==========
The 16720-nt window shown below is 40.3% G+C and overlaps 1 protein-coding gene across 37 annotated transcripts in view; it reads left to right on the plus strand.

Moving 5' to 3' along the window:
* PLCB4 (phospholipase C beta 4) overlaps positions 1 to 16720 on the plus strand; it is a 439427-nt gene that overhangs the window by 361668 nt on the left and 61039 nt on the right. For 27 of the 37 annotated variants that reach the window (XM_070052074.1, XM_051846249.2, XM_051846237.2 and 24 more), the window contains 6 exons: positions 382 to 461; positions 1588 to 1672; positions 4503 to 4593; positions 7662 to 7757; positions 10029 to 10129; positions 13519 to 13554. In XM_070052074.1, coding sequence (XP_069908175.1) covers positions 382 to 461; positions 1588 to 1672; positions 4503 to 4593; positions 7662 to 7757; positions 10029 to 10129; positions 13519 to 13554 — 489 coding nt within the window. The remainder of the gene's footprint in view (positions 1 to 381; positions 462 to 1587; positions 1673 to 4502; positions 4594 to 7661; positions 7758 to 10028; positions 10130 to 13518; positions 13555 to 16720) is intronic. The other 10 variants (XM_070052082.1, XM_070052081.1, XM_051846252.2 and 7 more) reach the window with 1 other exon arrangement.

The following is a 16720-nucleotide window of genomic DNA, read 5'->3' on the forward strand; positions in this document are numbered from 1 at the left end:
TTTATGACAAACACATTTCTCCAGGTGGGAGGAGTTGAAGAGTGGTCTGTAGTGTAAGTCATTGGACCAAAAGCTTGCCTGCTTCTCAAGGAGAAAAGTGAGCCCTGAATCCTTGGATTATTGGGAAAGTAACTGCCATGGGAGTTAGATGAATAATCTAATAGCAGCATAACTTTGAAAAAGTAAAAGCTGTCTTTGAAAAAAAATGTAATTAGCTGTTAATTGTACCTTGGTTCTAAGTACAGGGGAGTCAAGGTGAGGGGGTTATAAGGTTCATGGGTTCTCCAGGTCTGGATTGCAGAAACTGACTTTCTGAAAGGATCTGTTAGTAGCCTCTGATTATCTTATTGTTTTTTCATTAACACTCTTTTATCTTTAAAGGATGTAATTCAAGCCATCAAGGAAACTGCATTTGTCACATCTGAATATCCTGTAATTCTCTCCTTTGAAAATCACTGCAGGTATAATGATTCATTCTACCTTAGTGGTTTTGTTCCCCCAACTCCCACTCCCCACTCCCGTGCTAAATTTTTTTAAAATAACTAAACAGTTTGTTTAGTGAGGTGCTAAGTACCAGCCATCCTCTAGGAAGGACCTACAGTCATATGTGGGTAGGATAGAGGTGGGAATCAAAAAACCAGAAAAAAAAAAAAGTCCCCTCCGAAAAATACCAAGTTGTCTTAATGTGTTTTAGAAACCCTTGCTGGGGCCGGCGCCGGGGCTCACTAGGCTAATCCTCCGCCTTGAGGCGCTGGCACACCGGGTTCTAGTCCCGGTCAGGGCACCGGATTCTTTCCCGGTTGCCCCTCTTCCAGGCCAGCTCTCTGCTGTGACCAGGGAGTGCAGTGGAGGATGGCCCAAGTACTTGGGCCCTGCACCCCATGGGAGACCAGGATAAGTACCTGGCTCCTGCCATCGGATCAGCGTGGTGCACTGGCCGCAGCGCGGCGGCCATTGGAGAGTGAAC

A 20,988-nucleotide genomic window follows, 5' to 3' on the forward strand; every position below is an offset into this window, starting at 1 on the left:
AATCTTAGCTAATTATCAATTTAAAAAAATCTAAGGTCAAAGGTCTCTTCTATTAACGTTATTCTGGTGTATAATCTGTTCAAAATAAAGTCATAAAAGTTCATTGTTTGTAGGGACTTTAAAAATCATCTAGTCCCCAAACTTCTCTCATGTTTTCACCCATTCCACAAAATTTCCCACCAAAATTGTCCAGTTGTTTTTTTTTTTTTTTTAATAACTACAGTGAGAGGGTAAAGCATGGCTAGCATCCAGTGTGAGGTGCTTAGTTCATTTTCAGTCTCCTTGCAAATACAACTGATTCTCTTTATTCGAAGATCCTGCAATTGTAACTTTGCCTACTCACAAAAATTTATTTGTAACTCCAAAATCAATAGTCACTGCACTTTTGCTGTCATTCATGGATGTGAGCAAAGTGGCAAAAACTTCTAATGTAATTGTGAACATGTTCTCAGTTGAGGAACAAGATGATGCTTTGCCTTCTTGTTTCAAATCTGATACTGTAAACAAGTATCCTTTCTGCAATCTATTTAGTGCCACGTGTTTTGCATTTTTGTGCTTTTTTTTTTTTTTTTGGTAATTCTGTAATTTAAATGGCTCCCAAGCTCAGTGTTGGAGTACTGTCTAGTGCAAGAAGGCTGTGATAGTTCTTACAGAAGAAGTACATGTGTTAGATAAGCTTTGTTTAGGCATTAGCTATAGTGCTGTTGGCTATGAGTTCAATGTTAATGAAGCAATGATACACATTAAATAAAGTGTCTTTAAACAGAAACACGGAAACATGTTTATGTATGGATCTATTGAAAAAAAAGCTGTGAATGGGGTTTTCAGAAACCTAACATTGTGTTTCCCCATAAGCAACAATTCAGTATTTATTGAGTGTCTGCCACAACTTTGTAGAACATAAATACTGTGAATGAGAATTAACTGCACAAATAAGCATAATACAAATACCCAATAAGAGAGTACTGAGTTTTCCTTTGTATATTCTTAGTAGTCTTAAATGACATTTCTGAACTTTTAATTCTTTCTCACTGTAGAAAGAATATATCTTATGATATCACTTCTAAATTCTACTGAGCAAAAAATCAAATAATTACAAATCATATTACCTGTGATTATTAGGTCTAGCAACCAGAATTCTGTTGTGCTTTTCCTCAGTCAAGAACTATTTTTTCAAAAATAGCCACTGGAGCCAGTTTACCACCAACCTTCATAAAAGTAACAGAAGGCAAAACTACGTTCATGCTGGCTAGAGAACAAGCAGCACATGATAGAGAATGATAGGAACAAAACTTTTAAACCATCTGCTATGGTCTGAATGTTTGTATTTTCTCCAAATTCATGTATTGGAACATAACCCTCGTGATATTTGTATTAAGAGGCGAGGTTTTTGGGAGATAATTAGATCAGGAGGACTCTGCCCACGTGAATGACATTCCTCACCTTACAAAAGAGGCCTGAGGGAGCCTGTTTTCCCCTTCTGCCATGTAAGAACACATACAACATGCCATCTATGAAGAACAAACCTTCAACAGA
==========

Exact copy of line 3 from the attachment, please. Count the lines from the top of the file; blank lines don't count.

* PLCB4 (phospholipase C beta 4) overlaps positions 1 to 16720 on the plus strand; it is a 439427-nt gene that overhangs the window by 361668 nt on the left and 61039 nt on the right. For 27 of the 37 annotated variants that reach the window (XM_070052074.1, XM_051846249.2, XM_051846237.2 and 24 more), the window contains 6 exons: positions 382 to 461; positions 1588 to 1672; positions 4503 to 4593; positions 7662 to 7757; positions 10029 to 10129; positions 13519 to 13554. In XM_070052074.1, coding sequence (XP_069908175.1) covers positions 382 to 461; positions 1588 to 1672; positions 4503 to 4593; positions 7662 to 7757; positions 10029 to 10129; positions 13519 to 13554 — 489 coding nt within the window. The remainder of the gene's footprint in view (positions 1 to 381; positions 462 to 1587; positions 1673 to 4502; positions 4594 to 7661; positions 7758 to 10028; positions 10130 to 13518; positions 13555 to 16720) is intronic. The other 10 variants (XM_070052082.1, XM_070052081.1, XM_051846252.2 and 7 more) reach the window with 1 other exon arrangement.